Todd Sigalas (left) and Kydan Atkinson, photo: James Henry
Fifteen-year-old Kydan Atkinson describes himself as 'a proud Aboriginal boy from the Yorta Yorta tribe' near Shepparton. Hailing from Mooroopna, he lives with his two nans and brother and plays footy for the local Mooroopna Cats.
Several years ago, the talented junior was drafted into Richmond Football Club’s Next Generation Academy (NGA). This AFL initiative was set up to provide opportunities for children from Indigenous and multicultural backgrounds to enter elite talent pathways where they are traditionally underrepresented. However, given many will not go on to be drafted from those pathways, the academies also provide young footballers with an educational program that incorporates leadership and other critical life skills.
Last year, Kydan was honoured with the captaincy of the Next Generation Academy’s under 15 cohort. In April, he joined 34 of his 13-15-year-old peers at Punt Road for a special training session as part of the combined NGA football and education program.
The session, part of Richmond Football Club’s partnership with the Victorian Responsible Gambling Foundation through the Love the Game program, was delivered by SALT, a sport and life training provider. It covered a wide range of issues including gambling, peer pressure, alcohol and drugs.
Australia is the biggest gambling nation on the planet, losing 40 per cent more than any other country per capita.
Presenter Dave Burt from SALT touched on the normalisation of sports betting, with losses in Victoria rising by 16.6 per cent in 2016–17 while total gambling losses in the state reached $5.86 billion in 2017-18. In fact, Australia is the biggest gambling nation on the planet, losing 40 per cent more than any other country per capita.
Sports gambling compounding disadvantage
Kydan calls the session ‘very important’ for him and his peers and, as a leader of the group, says he was inspired by the decision-making component of the training. Back in Mooroopna, he has already witnessed some of the harm gambling can cause, and argues that it compounds existing socioeconomic disadvantage.
‘I’ve seen other people at pubs putting bets on horses and dog racing,’ he says. ‘It wastes their money, and it means they don’t have money to pay for more important stuff. [$5.68 billion] is a lot of money being wasted in Victoria.’
'Betting makes a lot of people worry about winning. They should just watch the game and try to enjoy it.'
As a footballer, Kydan is concerned about the increasing normalisation of sports betting. He is grateful that Richmond Football Club is part of the Love the Game program, having also signed the Foundation’s charter in 2016 to not accept sponsorship from sports betting companies.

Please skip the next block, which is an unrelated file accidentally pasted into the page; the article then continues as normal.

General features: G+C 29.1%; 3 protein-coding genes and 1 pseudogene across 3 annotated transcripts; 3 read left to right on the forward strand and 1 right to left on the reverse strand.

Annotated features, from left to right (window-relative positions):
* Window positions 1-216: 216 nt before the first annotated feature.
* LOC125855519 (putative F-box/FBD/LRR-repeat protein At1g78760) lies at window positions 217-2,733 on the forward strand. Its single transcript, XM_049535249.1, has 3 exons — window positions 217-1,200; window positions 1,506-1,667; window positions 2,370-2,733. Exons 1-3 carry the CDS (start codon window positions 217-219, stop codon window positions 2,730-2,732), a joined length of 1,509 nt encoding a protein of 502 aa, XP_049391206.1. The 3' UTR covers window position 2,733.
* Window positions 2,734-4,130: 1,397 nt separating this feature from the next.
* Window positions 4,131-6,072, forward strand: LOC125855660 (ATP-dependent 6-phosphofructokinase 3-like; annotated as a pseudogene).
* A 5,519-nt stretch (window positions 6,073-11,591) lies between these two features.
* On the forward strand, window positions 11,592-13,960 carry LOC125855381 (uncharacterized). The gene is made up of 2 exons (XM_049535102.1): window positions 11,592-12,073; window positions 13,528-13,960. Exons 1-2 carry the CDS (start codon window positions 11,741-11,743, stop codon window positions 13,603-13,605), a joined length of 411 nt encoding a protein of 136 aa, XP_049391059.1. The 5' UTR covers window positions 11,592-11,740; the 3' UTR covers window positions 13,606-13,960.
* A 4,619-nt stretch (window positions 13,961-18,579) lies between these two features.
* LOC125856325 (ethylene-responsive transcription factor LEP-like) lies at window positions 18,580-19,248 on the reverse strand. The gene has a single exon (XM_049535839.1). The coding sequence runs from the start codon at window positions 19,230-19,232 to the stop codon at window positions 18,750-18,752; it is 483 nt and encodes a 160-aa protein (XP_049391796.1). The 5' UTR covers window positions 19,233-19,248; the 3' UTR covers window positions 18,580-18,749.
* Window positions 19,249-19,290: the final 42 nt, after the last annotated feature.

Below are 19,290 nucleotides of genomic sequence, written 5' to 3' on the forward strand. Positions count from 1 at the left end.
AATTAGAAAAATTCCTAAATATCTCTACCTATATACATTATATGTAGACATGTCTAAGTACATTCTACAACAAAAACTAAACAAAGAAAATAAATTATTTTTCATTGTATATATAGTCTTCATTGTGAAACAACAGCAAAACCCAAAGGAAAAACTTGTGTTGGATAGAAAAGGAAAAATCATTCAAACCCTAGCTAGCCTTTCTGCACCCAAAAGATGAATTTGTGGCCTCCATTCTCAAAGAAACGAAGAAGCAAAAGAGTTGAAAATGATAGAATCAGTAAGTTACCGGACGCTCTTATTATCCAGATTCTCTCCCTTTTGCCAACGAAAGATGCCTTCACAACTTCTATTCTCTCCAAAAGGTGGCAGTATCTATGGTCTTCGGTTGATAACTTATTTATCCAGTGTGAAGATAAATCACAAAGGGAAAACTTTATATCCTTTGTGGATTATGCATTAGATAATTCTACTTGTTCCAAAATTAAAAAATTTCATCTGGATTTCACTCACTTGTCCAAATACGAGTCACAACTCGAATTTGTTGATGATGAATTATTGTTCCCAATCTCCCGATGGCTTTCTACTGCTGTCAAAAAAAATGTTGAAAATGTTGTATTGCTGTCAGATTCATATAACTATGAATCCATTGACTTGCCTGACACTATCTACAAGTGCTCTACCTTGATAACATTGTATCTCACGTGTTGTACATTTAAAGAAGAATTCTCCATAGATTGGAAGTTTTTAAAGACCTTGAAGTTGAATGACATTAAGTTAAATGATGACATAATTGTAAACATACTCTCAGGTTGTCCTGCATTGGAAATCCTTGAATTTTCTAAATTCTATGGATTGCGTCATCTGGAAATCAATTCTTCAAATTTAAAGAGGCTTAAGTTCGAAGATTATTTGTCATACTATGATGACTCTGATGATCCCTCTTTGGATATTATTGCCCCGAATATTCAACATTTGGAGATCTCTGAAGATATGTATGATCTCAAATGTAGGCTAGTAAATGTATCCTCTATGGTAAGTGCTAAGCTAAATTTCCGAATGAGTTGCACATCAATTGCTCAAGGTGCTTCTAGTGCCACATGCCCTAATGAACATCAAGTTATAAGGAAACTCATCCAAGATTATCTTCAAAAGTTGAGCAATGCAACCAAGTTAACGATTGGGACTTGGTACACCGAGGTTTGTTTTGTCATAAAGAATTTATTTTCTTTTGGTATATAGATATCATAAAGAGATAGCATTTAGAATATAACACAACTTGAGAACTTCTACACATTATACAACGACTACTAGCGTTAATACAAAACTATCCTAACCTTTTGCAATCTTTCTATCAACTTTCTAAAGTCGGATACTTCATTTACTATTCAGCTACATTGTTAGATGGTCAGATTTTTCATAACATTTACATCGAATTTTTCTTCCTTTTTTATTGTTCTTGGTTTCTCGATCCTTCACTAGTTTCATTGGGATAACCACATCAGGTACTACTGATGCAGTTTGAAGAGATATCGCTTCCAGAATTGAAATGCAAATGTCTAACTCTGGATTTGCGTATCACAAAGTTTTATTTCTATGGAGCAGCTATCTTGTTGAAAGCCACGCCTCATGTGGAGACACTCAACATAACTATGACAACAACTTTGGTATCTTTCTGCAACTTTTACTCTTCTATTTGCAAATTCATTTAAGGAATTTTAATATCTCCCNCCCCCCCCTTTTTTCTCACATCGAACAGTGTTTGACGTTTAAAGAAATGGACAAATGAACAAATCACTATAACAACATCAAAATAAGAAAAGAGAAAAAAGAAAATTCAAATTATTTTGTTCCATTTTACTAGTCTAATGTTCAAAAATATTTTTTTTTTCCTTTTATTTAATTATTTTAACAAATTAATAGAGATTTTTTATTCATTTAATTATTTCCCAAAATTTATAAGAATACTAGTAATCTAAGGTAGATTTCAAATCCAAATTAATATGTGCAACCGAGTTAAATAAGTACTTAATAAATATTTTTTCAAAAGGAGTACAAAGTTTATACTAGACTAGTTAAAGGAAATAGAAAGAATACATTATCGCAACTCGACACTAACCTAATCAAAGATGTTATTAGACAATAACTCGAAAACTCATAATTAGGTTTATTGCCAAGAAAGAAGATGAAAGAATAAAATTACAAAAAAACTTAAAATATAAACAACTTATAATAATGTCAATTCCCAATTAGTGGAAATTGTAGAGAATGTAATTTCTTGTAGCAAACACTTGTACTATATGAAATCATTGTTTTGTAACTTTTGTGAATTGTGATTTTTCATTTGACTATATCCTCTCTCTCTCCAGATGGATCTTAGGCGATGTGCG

‘It’s a good thing,’ says Kydan. ‘Betting makes a lot of people worry about winning. They should just watch the game and try to enjoy it.’
Positive role models
Next Generation Academy Manager Todd Sigalas says partnering with the Foundation has been a ‘brilliant’ fit for the educational component of the NGA, particularly given the social justice focus of the Richmond program.
‘We’re talking about at-risk communities that we’re dealing with,’ says Todd. ‘We have a massive challenge in the regions we cover which is the northern part of Victoria encompassing the Murray Bushrangers and Bendigo Pioneers, while we also have a partnership with Rumbalara, an Indigenous footy club in Shepparton.
‘There are lots of economic and social issues for kids in the area, and they need positive influences and positive role-modelling. These are good kids – they just haven’t been given the same starting point – so it’s really important as a club to have a partnership like this because the kids look to us with the branding, the [Richmond] polo for decision-making guidance.’
Todd says he has noticed a generational shift in the normalisation of sports betting ads, which puts today’s youth at added risk.
'There are lots of economic and social issues for kids in the area, and they need positive influences and positive role-modelling.'
Todd Sigalas, Next Generation Academy
‘As a 35-year-old, I can say that sports betting wasn’t shoved down our throats the way it is now. For these kids, it’s shoved down their throats far too much. It’s really normalised and it shouldn’t be. There’s nowhere to hide from it, so they’re vulnerable to it.
‘Let’s hope that we can have an impact. Even if it’s just a couple of kids in the room who make better decisions because of this program, that’s worth it.
‘Think about their sphere of influence after that. These are kids who we hope will become leaders in their communities, run footy programs, or get administration jobs at their clubs or in sport in general. We have to empower them to make good choices.’